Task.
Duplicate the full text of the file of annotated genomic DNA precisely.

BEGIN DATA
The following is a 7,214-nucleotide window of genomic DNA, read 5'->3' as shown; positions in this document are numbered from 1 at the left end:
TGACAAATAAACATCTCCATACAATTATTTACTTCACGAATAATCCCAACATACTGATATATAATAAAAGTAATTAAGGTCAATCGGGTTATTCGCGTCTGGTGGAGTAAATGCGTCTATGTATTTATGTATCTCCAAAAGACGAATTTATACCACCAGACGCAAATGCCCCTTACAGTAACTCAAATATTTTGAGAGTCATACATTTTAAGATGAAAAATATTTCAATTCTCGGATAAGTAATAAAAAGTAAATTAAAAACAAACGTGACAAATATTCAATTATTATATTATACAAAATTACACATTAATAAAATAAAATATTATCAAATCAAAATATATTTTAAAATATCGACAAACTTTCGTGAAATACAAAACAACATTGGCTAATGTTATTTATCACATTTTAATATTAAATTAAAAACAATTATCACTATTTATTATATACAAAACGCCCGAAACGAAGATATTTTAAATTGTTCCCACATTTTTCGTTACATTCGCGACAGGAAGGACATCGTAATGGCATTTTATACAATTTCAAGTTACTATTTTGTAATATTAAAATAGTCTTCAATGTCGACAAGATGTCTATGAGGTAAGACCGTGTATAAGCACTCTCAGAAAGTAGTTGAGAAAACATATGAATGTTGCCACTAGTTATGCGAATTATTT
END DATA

The following is a 7,214-nucleotide window of genomic DNA, read 5'->3' as shown; positions in this document are numbered from 1 at the left end:
TGACAAATAAACATCTCCATACAATTATTTACTTCACGAATAATCCCAACATACTGATATATAATAAAAGTAATTAAGGTCAATCGGGTTATTCGCGTCTGGTGGAGTAAATGCGTCTATGTATTTATGTATCTCCAAAAGACGAATTTATACCACCAGACGCAAATGCCCCTTACAGTAACTCAAATATTTTGAGAGTCATACATTTTAAGATGAAAAATATTTCAATTCTCGGATAAGTAATAAAAAGTAAATTAAAAACAAACGTGACAAATATTCAATTATTATATTATACAAAATTACACATTAATAAAATAAAATATTATCAAATCAAAATATATTTTAAAATATCGACAAACTTTCGTGAAATACAAAACAACATTGGCTAATGTTATTTATCACATTTTAATATTAAATTAAAAACAATTATCACTATTTATTATATACAAAACGCCCGAAACGAAGATATTTTAAATTGTTCCCACATTTTTCGTTACATTCGCGACAGGAAGGACATCGTAATGGCATTTTATACAATTTCAAGTTACTATTTTGTAATATTAAAATAGTCTTCAATGTCGACAAGATGTCTATGAGGTAAGACCGTGTATAAGCACTCTCAGAAAGTAGTTGAGAAAACATATGAATGTTGCCACTAGTTATGCGAATTATTT